Unmuddling Maths – Viking Rune Stones and Probability Part Two

The next day I gave them a bag of runes and asked them to follow the instructions I had typed out on the sheet (click on picture below to enlarge it).  This lesson was about applying everything from the day before and making some predictions based on this knowledge.  They were required to test their predictions and finally to come up with a simple formula that expressed what they had learnt.  It was fascinating to watch.  L9, who struggles so much to understand mathematical concepts, really grasped this lesson and I encouraged her to come up with the equation without the other’s help.  She managed it completely on her own!  I can’t believe the difference seeing maths is making to her.  T10 and C10 are getting a lot out of it but L10 is just developing in leaps and bounds.  It is SO worth the extra work (which by the way is quite considerable!).

Part One – click to enlarge
The children testing their theory

The equation L10 came up with, and the others agreed with was:

The probability of an S Rune being picked was equal to the number of S runes divided by the total number of runes

I taught them to put it into vaguely (!) mathematical terms:

  P(S Runes)= No. of S Runes/ Total no. of Runes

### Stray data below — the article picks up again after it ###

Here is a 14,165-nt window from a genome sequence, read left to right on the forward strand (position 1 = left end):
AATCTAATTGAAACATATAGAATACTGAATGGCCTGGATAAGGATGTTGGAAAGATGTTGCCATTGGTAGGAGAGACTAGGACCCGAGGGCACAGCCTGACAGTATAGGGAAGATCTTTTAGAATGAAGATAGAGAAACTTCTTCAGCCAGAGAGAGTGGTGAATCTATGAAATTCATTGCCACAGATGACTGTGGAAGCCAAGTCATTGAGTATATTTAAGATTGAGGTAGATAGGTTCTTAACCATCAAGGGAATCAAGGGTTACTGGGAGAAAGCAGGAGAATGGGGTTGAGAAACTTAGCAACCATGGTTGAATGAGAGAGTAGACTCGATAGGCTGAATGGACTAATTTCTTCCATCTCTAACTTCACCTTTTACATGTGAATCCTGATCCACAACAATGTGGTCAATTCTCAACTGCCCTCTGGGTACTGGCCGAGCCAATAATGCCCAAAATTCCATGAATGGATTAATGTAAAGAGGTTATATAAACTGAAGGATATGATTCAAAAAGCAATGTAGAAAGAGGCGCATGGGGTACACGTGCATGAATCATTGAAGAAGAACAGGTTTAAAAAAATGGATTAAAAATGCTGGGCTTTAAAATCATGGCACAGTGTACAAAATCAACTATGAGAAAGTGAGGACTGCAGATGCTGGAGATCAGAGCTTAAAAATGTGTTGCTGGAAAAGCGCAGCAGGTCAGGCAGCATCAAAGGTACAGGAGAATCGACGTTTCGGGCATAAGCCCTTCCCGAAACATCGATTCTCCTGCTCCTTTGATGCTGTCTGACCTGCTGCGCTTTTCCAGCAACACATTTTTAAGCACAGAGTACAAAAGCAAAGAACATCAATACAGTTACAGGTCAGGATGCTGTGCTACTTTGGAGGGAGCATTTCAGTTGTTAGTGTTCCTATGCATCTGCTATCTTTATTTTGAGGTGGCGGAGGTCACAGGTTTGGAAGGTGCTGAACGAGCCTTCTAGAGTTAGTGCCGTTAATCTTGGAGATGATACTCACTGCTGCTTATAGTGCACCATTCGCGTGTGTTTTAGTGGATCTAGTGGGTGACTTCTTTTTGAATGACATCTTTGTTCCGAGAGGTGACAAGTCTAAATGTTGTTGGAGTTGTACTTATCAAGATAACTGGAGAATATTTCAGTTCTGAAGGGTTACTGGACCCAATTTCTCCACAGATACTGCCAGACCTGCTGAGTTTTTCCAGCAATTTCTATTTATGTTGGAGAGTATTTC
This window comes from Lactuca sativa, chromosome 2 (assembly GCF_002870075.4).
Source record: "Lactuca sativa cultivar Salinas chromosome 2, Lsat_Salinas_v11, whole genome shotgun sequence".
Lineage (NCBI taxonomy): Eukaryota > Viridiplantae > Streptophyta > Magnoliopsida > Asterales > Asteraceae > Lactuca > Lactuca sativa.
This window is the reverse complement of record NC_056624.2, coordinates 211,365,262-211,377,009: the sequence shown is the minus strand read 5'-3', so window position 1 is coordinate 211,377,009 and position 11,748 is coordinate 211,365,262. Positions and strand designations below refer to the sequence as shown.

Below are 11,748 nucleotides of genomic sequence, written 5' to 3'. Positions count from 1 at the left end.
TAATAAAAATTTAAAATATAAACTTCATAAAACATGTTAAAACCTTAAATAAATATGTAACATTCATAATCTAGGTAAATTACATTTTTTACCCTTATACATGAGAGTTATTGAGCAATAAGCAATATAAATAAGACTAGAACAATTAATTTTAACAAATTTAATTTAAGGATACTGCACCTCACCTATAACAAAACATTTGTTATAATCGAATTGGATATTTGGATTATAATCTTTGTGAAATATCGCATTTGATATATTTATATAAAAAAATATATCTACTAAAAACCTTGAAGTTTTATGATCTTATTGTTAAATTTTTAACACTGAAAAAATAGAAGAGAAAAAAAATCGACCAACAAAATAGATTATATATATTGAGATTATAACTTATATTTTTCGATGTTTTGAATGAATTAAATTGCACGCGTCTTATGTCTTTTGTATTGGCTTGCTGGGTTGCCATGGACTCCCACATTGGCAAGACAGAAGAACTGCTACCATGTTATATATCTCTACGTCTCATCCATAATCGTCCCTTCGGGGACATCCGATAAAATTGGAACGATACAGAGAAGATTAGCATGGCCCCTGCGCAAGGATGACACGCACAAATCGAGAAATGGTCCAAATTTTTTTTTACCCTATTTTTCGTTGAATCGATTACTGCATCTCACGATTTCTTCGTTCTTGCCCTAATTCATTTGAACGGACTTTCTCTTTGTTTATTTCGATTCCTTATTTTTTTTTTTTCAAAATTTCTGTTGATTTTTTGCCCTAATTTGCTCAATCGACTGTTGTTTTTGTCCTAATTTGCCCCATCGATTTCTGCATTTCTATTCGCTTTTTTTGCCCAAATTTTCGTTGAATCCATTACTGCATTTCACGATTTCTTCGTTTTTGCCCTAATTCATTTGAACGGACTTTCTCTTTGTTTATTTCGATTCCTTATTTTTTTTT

In the next lesson I gave them 25 runes.  I had chosen 5 different letters and there were different amounts of each letter.  I had them do the following activities (click to enlarge):

Part Two
Applying what they had learnt

They found the sheet very easy, which was heartening but the last question really stumped L10.  Why did I teach her maths? She understands the need to know about money and stuff but struggled to come up with any feasible reason why anyone would need to go through the pain of being taught maths.  Oh dear, I really have failed her!  In the end she conceded that using the equation was quicker than working it out manually and therefore there might be some point to it all!  I’m hoping that the more we do this type of maths and the less we do worksheet type maths, the more she’ll embrace and enjoy her maths and see the purpose to it.


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